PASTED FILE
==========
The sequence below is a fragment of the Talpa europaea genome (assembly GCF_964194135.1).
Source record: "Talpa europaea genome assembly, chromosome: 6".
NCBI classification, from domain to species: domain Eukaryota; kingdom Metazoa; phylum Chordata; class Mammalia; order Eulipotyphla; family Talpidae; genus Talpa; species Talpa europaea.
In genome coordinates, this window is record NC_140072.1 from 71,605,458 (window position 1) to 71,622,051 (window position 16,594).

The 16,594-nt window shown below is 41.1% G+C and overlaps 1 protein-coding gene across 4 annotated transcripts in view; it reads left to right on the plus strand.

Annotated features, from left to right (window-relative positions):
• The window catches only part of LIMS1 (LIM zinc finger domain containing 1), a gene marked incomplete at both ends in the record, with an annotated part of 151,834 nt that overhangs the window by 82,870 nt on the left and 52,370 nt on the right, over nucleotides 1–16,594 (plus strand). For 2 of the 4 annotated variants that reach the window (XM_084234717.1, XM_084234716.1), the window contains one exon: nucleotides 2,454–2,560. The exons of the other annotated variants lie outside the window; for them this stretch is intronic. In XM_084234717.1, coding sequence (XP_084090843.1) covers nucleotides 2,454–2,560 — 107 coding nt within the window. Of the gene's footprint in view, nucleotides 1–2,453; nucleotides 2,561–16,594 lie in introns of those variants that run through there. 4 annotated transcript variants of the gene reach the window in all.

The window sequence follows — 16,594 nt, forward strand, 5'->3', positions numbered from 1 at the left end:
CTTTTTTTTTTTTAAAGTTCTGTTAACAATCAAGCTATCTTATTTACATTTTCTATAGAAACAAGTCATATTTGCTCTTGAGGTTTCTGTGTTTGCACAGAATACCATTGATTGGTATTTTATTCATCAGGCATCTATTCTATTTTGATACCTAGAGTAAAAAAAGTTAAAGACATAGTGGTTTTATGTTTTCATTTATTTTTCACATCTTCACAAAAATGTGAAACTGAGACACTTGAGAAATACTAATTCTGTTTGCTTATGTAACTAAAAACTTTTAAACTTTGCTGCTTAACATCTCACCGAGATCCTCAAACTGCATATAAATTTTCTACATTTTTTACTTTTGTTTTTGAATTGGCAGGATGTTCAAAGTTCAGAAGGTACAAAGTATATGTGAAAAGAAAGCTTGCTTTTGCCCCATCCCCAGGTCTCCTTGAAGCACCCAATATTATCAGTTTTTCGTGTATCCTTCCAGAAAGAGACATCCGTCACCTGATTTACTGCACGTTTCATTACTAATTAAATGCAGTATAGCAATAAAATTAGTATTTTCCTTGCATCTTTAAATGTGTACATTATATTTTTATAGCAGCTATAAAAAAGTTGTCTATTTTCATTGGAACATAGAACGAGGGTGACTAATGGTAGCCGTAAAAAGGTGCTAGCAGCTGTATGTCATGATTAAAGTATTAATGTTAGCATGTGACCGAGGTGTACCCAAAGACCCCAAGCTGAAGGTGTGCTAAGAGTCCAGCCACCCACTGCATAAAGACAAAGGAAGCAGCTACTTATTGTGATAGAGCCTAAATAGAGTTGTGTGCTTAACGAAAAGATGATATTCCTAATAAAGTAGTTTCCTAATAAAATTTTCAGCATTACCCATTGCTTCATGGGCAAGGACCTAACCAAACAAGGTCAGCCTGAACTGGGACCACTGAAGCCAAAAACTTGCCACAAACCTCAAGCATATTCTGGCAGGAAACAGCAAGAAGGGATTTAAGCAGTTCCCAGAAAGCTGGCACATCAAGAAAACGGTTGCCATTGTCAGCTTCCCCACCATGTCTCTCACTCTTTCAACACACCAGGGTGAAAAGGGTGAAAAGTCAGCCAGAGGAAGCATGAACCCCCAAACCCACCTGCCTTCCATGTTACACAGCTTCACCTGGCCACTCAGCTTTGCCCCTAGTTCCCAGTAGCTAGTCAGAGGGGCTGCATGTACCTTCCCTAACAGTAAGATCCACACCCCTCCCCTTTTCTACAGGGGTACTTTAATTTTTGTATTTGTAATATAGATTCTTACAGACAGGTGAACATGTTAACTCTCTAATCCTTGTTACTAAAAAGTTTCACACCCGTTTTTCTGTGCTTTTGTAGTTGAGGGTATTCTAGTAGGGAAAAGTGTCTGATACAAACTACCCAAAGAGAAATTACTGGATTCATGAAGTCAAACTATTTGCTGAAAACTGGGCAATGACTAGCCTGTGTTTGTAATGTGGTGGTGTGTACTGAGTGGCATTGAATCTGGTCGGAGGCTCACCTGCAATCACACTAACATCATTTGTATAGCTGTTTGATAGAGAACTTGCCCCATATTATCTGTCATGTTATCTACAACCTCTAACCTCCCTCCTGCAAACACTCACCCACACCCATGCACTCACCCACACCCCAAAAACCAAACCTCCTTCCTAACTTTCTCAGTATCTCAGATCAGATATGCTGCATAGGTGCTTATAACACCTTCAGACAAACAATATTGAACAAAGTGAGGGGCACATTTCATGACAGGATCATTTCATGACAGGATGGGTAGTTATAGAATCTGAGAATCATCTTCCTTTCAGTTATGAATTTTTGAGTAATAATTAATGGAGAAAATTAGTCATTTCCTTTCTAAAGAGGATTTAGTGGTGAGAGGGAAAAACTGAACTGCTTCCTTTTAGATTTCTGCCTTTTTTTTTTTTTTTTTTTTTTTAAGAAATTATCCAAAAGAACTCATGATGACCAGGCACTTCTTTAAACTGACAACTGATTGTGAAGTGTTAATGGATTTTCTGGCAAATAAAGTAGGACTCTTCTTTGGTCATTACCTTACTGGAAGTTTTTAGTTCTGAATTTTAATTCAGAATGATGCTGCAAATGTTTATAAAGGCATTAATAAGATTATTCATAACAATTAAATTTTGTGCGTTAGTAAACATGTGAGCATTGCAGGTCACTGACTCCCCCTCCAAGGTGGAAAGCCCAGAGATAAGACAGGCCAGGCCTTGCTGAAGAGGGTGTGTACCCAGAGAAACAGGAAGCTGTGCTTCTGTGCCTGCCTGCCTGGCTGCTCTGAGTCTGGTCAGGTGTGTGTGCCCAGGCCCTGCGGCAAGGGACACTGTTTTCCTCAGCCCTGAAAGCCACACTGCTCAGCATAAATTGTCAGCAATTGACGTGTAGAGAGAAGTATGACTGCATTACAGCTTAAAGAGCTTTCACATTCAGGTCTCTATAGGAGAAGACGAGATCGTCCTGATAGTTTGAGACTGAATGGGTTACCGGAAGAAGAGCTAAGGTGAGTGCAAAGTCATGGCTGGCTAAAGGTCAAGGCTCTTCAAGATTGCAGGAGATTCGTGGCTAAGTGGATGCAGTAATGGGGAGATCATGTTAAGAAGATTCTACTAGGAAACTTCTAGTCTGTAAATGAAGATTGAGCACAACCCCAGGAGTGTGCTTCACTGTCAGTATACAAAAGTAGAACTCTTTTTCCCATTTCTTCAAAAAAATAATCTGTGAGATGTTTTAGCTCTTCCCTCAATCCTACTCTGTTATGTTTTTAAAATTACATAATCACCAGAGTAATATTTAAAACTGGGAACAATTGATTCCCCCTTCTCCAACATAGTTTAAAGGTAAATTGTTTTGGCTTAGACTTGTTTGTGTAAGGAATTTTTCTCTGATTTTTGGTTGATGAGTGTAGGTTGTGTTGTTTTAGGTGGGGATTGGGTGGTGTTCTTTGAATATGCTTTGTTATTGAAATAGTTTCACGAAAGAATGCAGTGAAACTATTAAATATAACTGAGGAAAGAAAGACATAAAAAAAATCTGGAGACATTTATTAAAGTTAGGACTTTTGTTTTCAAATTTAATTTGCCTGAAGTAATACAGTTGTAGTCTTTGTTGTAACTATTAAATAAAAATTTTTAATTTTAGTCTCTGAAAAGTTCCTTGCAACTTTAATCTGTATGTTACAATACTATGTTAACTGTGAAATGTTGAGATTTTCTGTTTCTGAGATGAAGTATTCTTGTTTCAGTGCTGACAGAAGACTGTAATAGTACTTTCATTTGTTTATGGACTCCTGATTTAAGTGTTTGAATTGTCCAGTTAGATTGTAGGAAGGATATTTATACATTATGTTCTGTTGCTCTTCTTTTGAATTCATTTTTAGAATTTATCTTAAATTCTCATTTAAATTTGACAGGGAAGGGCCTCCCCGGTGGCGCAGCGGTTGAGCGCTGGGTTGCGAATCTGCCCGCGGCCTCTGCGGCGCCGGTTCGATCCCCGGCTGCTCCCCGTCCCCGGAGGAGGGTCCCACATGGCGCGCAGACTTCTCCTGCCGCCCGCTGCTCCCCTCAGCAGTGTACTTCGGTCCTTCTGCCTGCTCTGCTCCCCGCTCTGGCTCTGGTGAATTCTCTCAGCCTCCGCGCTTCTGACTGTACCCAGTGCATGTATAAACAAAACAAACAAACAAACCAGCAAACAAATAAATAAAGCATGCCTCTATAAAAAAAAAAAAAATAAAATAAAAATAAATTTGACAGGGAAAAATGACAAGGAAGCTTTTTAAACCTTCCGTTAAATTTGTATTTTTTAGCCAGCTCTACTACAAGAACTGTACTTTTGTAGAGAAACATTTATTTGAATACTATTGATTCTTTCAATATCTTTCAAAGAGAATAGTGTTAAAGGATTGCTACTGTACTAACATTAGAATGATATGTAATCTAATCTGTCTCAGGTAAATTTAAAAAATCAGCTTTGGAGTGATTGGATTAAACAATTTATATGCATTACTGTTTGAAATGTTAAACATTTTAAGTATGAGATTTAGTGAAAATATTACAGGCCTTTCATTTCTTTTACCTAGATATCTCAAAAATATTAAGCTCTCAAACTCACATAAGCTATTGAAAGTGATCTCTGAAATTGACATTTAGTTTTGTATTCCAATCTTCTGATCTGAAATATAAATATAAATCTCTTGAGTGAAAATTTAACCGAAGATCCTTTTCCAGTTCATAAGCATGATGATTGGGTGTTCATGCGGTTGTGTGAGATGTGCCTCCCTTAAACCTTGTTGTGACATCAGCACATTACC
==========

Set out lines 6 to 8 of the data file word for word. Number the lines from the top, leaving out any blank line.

Annotated features, from left to right (window-relative positions):
• The window catches only part of LIMS1 (LIM zinc finger domain containing 1), a gene marked incomplete at both ends in the record, with an annotated part of 151,834 nt that overhangs the window by 82,870 nt on the left and 52,370 nt on the right, over nucleotides 1–16,594 (plus strand). For 2 of the 4 annotated variants that reach the window (XM_084234717.1, XM_084234716.1), the window contains one exon: nucleotides 2,454–2,560. The exons of the other annotated variants lie outside the window; for them this stretch is intronic. In XM_084234717.1, coding sequence (XP_084090843.1) covers nucleotides 2,454–2,560 — 107 coding nt within the window. Of the gene's footprint in view, nucleotides 1–2,453; nucleotides 2,561–16,594 lie in introns of those variants that run through there. 4 annotated transcript variants of the gene reach the window in all.

The window sequence follows — 16,594 nt, forward strand, 5'->3', positions numbered from 1 at the left end: